Night of the living xMac

Just when I thought I was out.

This is the second post in my ongoing series pondering the Intel Macs of the future. In part one, I considered the professional line. Today I’ve got something on my mind that’s a bit harder to pin down: the xMac.

Long-time readers are probably already familiar with the concept of the xMac. As far as I know, the term “xMac” was coined in the Mac Ach right here at Ars. I tried to find the exact post but, well, long-time readers also know what the forum search is like. The earliest post I could find that mentions the xMac was made by Jade on November 28, 2001, and it doesn’t even explain the term. This leads me to believe that this post is not the origin of the xMac meme. Anyway, in a post made the next day, Jade adds this description: "$1000 xMac: gamer/burner/music machine."

The xMac saga continues on from there, across ninety-six pages of search results spanning almost four years. During that time, the xMac was tossed like leaf in the wind in the Mac Ach. The xMac is an iTunes device. It’s a game machine. It’s a sub-$1000 Mac. No, it’s sub-$500. It’s a floor wax, a dessert topping. The xMac is all things to all people!

Eventually, as will happen with any long-running forum topic, everyone pretty much forgot how the whole thing started. (Well, I did, anyway.) Discussion of the xMac continued, but each reader likely had a slightly different idea of what, exactly, that term meant.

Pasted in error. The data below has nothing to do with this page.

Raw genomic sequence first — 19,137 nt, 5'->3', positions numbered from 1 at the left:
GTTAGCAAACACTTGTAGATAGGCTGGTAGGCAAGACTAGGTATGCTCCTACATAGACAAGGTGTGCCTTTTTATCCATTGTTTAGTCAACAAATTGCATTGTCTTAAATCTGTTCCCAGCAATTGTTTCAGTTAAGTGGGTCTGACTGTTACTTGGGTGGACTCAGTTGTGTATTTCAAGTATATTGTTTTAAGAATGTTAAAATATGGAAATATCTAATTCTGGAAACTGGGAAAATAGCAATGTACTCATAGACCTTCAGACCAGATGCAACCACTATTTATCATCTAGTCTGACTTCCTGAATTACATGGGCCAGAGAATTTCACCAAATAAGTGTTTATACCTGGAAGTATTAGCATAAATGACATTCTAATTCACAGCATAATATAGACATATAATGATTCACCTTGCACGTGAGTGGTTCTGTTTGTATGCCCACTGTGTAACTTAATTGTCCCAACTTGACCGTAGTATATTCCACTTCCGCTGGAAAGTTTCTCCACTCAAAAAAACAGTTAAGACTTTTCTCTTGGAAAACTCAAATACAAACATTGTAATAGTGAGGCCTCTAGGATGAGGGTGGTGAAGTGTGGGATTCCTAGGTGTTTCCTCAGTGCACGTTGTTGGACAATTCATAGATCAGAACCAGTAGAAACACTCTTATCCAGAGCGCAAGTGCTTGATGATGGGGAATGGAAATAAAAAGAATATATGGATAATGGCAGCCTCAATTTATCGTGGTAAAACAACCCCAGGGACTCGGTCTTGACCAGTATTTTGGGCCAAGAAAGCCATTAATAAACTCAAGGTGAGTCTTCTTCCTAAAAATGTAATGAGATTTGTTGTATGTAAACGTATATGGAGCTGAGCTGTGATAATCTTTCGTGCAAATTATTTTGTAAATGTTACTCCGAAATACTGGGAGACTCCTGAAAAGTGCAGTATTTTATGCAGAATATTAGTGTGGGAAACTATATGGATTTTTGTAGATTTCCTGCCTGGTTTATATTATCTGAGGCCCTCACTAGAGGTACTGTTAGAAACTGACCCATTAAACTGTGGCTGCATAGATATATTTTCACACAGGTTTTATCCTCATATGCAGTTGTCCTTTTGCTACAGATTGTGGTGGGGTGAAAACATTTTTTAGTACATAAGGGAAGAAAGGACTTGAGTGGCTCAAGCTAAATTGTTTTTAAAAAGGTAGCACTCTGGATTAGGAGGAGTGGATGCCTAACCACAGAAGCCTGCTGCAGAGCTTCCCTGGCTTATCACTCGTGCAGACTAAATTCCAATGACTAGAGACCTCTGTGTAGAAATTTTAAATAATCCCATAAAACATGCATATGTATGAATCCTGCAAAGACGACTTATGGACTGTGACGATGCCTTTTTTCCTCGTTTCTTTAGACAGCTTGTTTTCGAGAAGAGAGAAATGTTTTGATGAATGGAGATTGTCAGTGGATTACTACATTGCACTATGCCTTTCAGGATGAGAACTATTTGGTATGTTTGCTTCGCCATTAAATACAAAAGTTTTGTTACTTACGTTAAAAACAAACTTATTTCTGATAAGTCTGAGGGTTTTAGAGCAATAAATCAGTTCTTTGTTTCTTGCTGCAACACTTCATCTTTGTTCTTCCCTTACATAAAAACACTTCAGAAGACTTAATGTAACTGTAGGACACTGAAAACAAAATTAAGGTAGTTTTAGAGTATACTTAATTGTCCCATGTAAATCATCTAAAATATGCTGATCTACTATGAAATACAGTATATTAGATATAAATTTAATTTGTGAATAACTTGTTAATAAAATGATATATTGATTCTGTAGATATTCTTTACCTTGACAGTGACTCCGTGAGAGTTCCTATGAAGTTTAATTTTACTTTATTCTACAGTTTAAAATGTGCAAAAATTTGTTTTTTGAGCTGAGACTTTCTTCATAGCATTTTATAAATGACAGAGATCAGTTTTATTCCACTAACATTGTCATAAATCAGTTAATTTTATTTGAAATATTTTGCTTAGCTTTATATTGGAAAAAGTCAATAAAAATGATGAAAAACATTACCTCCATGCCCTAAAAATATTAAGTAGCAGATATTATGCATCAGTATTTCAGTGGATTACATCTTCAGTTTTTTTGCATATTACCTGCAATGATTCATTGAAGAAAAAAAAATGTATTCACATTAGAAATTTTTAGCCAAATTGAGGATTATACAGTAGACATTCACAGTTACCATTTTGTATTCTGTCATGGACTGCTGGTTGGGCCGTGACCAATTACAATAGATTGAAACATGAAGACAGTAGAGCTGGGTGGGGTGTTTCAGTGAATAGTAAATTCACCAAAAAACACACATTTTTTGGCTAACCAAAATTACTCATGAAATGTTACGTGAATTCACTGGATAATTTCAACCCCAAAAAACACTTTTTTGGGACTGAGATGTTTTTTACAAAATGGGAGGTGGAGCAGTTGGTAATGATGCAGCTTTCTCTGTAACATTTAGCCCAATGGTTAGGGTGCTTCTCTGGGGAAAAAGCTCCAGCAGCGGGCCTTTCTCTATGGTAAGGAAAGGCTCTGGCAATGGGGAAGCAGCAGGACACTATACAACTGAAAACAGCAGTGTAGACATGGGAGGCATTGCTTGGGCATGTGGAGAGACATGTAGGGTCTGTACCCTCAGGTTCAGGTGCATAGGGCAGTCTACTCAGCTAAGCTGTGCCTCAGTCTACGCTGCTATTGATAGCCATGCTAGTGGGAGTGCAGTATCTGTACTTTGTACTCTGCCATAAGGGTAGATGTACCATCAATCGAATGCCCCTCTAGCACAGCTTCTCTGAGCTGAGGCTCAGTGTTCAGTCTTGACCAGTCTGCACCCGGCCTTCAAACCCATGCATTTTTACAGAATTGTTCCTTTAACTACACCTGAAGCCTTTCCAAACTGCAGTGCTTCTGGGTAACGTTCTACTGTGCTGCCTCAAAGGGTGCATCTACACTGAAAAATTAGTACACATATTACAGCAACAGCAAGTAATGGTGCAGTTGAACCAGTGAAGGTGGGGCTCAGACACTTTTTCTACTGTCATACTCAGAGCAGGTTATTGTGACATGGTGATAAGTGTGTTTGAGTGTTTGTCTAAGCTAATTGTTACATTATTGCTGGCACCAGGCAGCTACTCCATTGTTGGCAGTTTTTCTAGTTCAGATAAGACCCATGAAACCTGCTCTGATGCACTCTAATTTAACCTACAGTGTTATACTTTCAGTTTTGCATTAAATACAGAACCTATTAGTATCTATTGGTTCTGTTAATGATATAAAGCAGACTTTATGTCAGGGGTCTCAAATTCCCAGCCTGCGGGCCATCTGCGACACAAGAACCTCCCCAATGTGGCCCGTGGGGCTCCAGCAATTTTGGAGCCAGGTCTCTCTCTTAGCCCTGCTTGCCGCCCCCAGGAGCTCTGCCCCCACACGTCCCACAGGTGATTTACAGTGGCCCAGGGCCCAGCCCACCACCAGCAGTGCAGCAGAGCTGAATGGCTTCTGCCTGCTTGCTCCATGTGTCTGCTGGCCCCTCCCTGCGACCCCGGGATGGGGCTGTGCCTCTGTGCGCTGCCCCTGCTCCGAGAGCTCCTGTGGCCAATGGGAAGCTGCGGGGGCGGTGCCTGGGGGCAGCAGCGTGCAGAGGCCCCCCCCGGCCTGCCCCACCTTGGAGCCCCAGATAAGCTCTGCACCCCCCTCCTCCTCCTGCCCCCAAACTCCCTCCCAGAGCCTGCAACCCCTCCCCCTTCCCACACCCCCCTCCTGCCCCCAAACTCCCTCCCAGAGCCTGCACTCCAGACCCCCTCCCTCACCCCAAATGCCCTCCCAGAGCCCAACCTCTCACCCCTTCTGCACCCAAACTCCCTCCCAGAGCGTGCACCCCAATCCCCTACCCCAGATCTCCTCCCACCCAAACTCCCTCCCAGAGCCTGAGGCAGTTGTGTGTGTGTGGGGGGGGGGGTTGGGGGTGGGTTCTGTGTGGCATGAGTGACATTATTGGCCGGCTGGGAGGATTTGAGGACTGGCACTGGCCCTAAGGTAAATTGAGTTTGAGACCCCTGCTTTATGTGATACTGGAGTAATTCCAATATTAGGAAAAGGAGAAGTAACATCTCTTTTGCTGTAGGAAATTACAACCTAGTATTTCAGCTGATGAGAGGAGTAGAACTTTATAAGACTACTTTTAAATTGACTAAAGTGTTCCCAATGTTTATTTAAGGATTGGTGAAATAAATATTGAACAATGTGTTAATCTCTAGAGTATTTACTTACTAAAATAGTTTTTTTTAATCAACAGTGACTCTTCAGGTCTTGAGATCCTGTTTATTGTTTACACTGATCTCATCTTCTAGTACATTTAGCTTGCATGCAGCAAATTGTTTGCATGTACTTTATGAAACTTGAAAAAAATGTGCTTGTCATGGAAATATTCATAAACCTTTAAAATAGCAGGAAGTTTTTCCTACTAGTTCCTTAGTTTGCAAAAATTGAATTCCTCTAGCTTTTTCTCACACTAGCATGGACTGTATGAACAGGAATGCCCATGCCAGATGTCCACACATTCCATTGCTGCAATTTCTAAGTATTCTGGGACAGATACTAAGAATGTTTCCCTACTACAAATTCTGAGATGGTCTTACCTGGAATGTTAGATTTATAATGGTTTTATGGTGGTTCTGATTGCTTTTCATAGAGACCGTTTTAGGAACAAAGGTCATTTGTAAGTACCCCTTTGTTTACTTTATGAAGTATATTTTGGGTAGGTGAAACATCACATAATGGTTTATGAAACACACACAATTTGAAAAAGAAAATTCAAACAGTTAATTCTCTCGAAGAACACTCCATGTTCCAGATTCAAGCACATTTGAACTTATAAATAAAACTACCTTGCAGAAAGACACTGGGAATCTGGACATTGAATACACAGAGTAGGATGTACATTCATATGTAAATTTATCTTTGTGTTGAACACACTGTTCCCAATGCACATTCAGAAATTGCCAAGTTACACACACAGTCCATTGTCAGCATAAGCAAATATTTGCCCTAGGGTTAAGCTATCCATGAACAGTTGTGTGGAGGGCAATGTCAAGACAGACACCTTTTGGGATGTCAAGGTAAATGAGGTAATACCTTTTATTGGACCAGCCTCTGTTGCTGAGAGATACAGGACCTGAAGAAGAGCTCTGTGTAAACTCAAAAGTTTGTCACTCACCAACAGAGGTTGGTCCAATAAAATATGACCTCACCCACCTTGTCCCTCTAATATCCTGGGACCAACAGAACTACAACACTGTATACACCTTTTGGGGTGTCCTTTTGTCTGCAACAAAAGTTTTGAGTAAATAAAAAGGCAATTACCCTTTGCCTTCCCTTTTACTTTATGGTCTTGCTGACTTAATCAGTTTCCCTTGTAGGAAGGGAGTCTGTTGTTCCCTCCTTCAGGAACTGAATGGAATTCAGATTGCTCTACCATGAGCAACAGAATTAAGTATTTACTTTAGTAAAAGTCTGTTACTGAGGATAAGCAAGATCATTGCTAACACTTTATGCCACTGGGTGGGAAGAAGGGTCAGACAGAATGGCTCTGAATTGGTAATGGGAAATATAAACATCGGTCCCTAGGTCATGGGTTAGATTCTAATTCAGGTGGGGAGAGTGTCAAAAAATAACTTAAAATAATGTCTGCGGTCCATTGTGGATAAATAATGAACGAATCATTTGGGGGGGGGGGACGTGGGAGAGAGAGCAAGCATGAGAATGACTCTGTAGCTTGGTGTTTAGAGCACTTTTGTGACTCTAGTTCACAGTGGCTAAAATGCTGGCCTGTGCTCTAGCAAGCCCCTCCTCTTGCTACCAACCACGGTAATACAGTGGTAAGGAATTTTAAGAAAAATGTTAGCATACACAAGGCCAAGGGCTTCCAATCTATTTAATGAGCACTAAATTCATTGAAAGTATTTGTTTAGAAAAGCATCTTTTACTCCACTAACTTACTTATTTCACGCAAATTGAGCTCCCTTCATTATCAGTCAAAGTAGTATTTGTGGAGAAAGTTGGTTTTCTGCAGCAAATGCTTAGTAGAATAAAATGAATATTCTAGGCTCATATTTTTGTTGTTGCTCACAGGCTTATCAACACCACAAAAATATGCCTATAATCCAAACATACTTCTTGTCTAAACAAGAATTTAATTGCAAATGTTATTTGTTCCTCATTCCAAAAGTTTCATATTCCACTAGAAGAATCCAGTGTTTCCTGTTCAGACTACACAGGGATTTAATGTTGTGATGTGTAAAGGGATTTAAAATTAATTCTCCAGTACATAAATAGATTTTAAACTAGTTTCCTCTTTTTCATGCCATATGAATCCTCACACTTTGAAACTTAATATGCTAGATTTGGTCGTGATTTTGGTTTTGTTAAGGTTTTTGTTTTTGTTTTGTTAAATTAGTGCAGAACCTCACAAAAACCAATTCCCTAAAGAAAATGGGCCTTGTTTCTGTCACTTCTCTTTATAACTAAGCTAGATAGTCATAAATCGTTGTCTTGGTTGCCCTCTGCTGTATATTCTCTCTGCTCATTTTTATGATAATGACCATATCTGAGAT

Things finally came to a head with the run-up to the introduction of the Mac mini. A thread named Headless xMac confirmed! (Sub $500 Mac) chronicled the final days. But even then, there was debate about what would constitute vindication or defeat for proponents and opponents of the xMac idea—both its likelihood of becoming a reality and its intrinsic value as a product idea. In the end, it was generally accepted that the Mac mini was “close enough” to being the fabled xMac, and the matter was (blessedly, most would agree) closed.

Well, I’m bringing it back. As far as I’m concerned, it never left. My own personal conception of the xMac does not match-up well with the Mac mini. I’d go so far as to say that my xMac vision is also a lot closer to the original concept of the xMac…except I’ve already established that I’m not sure exactly where or when the xMac idea originated, so never mind.

I do think that all of the variations on the xMac idea have one important thing in common. It seems like everyone can agree that the xMac is “headless.” That is, it has no integrated display like the iMac or a laptop. A corollary that is also widely agreed upon is that the Power Mac, as it currently exists, is definitely not the xMac. That leaves the consensus description of the xMac as “a headless Mac that is not the Power Mac.”